DES MOINES, Iowa -- Iowa Gov. Kim Reynolds asked the state courts on Thursday to allow her to implement a law banning most abortions that a judge permanently blocked in 2019.
Reynolds previously said she would turn to the courts instead of calling a special session to hold a divisive abortion debate and vote just months before she and several other Republican leaders run for reelection. The court filing is just the first step in a legal battle that could take months to resolve and end up before the Iowa Supreme Court again.
The 2018 law bans abortions once cardiac activity can be detected, usually around six weeks of pregnancy and before many women know they are pregnant. An Iowa law banning abortions after 20 weeks of pregnancy remains in effect while Reynolds pursues the tougher ban in court.
Reynolds’ lawyers argue that since the U.S. Supreme Court and the Iowa Supreme Court have now removed broad constitutional protections for abortion rights, the previous order should be removed and the law enforced.
“The historic U.S. Supreme Court ruling overturning Roe has given us a new hope and pathway forward to challenge the Iowa court’s previous decision,” Reynolds said in a statement. “Life and death are determined by a person’s heartbeat, and I believe that includes our unborn children."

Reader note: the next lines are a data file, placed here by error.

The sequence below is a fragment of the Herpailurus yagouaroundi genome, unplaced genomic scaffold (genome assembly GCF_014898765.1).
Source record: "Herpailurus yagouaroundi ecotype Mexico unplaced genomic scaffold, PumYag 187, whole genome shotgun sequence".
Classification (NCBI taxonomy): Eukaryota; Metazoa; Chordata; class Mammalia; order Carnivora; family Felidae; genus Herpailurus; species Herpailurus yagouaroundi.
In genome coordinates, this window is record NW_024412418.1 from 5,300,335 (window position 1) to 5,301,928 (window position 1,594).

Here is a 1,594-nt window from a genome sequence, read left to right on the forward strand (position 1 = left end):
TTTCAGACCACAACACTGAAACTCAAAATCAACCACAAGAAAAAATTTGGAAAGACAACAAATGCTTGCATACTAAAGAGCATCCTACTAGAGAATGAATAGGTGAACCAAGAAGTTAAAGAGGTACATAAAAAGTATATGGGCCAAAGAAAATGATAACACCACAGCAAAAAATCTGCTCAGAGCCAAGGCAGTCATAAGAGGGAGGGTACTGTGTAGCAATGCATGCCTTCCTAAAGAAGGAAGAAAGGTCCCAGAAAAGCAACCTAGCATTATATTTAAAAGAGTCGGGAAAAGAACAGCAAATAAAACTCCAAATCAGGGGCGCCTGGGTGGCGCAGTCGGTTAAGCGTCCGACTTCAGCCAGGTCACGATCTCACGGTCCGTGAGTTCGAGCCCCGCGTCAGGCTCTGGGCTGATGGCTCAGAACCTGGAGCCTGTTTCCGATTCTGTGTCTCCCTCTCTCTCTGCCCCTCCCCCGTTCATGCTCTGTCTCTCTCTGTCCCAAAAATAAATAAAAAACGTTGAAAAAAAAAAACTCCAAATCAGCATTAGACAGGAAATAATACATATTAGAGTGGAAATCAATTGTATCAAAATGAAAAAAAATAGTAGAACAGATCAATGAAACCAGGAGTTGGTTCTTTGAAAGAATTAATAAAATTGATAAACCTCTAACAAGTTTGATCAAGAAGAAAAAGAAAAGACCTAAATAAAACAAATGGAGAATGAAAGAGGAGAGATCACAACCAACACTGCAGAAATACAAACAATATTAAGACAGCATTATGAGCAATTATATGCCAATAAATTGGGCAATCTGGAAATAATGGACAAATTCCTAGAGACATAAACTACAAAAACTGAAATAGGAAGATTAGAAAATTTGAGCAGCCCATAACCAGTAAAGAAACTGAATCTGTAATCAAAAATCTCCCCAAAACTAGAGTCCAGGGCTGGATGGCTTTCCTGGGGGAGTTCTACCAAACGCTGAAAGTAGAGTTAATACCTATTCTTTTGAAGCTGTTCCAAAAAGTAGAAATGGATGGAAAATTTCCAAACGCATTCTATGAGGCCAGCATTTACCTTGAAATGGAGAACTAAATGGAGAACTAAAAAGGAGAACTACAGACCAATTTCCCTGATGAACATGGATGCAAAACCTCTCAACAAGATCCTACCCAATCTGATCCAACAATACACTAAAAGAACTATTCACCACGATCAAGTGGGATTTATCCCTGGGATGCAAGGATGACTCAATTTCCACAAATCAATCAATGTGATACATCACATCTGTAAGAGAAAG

Laws such as Iowa's ban abortion when a “fetal heartbeat” can be detected, though that does not easily translate to medical science. That’s because at the point where advanced technology can detect that first visual flutter, the embryo isn’t yet a fetus, and it doesn’t have a heart. An embryo is termed a fetus eight weeks after fertilization.
Iowa's law contains exceptions for medical emergencies including threats to the mother’s life, rape, incest, and fetal abnormality.
Iowa House Democratic Leader Jennifer Konfrst said Reynolds is circumventing the will of the people in a state where polls have shown most people support abortion rights. A poll published last month by the Des Moines Register indicated 60% of Iowa residents believe abortion should be legal in most or all cases.
“This is the opposite of what Iowans are telling us they want," Konfrst said. “This is way extreme. We've seen voters across the country reject this and because the governor knows voters would reject this here in Iowa, she's playing politics.”
Iowa’s high court in June overturned a previous ruling that guaranteed the right to abortion under the state constitution, acting just one week before the U.S. Supreme Court overturned Roe v. Wade.
Reynolds' lawyers said the state Supreme Court “can and should dissolve the injunction permanently right now because no additional factual development is needed to establish that there has been a 'substantial change' in the law.”